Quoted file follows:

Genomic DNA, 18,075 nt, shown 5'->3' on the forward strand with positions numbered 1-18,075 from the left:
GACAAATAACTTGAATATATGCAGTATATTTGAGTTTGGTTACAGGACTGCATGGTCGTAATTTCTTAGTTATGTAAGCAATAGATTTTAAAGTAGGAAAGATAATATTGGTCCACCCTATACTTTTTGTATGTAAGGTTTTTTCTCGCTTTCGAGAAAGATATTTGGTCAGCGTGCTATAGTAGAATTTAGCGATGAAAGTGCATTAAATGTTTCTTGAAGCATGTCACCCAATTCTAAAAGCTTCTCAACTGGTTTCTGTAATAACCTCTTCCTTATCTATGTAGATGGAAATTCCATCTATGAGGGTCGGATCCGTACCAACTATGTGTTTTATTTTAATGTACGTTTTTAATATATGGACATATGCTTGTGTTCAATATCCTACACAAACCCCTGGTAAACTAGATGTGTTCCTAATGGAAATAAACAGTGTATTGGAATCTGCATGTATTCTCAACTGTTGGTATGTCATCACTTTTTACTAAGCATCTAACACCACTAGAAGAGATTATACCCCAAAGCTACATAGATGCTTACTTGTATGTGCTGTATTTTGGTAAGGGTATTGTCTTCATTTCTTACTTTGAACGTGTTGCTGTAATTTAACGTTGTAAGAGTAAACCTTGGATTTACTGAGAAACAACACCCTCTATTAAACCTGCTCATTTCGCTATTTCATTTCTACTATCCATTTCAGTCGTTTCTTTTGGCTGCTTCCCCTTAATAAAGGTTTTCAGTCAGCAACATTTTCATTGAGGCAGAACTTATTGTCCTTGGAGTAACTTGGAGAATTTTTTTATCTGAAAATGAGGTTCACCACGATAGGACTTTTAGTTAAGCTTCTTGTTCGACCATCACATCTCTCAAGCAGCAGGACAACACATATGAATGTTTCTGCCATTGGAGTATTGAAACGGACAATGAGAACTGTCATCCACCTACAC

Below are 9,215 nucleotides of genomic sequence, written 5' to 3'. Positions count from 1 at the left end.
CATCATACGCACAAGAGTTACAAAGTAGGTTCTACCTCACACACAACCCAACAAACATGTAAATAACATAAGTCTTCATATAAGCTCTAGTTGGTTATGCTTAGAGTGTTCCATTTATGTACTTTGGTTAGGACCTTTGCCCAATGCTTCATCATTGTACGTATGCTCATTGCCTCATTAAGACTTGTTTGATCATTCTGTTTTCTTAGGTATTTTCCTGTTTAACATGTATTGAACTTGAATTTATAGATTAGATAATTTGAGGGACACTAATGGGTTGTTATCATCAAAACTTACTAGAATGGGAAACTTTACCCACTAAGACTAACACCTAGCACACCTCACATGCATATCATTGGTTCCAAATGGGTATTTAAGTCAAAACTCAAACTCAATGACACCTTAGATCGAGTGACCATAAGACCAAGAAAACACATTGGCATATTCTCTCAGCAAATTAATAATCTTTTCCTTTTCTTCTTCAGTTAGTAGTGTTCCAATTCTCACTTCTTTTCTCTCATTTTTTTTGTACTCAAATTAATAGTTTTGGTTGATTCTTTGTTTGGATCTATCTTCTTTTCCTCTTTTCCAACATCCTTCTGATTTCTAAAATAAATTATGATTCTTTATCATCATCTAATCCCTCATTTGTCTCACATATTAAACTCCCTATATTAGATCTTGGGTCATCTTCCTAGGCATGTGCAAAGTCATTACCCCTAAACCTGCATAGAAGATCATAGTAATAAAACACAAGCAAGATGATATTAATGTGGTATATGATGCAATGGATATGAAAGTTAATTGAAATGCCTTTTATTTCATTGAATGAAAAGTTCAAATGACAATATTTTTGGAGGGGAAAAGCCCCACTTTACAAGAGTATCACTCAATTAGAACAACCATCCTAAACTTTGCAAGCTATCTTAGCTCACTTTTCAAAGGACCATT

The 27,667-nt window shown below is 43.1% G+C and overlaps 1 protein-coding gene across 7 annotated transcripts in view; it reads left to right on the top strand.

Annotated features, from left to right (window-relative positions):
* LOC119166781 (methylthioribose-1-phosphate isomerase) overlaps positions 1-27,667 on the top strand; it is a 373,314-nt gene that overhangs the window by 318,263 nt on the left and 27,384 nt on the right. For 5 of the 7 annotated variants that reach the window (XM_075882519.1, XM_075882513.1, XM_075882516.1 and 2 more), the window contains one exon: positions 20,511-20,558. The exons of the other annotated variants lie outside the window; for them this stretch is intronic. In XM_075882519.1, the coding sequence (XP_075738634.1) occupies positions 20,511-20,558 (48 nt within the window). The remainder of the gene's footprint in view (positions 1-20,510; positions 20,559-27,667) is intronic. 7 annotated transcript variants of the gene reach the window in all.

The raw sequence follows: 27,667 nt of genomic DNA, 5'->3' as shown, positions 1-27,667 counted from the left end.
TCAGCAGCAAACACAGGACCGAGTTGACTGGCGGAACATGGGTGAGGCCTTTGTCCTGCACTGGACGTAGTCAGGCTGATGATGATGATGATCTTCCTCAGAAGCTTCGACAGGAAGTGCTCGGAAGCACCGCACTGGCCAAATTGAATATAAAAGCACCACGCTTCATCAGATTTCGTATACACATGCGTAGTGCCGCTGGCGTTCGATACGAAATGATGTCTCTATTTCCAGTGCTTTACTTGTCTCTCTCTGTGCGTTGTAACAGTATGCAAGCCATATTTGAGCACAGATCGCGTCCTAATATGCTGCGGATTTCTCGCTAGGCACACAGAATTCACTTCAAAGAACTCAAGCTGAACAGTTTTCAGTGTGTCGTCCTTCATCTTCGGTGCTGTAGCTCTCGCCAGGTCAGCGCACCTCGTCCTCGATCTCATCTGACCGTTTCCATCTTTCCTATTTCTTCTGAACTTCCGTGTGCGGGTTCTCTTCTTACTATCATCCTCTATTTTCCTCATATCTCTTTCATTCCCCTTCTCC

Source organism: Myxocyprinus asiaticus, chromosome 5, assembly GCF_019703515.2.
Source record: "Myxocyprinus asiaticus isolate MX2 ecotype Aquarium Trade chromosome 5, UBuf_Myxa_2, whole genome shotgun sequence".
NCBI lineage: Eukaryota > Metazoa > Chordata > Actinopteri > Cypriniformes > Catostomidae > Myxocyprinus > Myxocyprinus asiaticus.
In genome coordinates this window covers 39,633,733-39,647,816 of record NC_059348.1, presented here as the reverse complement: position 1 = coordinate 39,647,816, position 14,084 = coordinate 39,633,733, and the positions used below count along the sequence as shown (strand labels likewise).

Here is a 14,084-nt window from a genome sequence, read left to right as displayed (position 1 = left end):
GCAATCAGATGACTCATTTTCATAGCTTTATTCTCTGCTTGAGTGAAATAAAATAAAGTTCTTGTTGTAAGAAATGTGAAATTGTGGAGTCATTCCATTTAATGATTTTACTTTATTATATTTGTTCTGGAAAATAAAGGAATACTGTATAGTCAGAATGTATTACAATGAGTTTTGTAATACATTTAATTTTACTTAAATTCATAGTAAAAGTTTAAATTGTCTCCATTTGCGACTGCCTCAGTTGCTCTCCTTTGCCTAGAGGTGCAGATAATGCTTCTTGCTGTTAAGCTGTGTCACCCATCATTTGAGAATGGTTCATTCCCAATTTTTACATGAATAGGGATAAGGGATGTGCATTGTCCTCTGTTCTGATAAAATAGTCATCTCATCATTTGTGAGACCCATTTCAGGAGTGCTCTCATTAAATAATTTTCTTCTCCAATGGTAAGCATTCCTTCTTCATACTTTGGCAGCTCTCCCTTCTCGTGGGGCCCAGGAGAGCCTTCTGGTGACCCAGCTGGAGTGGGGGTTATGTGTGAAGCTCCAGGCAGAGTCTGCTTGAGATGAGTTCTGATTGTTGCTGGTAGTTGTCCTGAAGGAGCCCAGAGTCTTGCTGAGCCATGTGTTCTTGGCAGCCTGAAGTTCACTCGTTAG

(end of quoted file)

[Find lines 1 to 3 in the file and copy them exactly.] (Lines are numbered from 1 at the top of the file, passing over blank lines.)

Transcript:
Genomic DNA, 18,075 nt, shown 5'->3' on the forward strand with positions numbered 1-18,075 from the left:
GACAAATAACTTGAATATATGCAGTATATTTGAGTTTGGTTACAGGACTGCATGGTCGTAATTTCTTAGTTATGTAAGCAATAGATTTTAAAGTAGGAAAGATAATATTGGTCCACCCTATACTTTTTGTATGTAAGGTTTTTTCTCGCTTTCGAGAAAGATATTTGGTCAGCGTGCTATAGTAGAATTTAGCGATGAAAGTGCATTAAATGTTTCTTGAAGCATGTCACCCAATTCTAAAAGCTTCTCAACTGGTTTCTGTAATAACCTCTTCCTTATCTATGTAGATGGAAATTCCATCTATGAGGGTCGGATCCGTACCAACTATGTGTTTTATTTTAATGTACGTTTTTAATATATGGACATATGCTTGTGTTCAATATCCTACACAAACCCCTGGTAAACTAGATGTGTTCCTAATGGAAATAAACAGTGTATTGGAATCTGCATGTATTCTCAACTGTTGGTATGTCATCACTTTTTACTAAGCATCTAACACCACTAGAAGAGATTATACCCCAAAGCTACATAGATGCTTACTTGTATGTGCTGTATTTTGGTAAGGGTATTGTCTTCATTTCTTACTTTGAACGTGTTGCTGTAATTTAACGTTGTAAGAGTAAACCTTGGATTTACTGAGAAACAACACCCTCTATTAAACCTGCTCATTTCGCTATTTCATTTCTACTATCCATTTCAGTCGTTTCTTTTGGCTGCTTCCCCTTAATAAAGGTTTTCAGTCAGCAACATTTTCATTGAGGCAGAACTTATTGTCCTTGGAGTAACTTGGAGAATTTTTTTATCTGAAAATGAGGTTCACCACGATAGGACTTTTAGTTAAGCTTCTTGTTCGACCATCACATCTCTCAAGCAGCAGGACAACACATATGAATGTTTCTGCCATTGGAGTATTGAAACGGACAATGAGAACTGTCATCCACCTACAC

Below are 9,215 nucleotides of genomic sequence, written 5' to 3'. Positions count from 1 at the left end.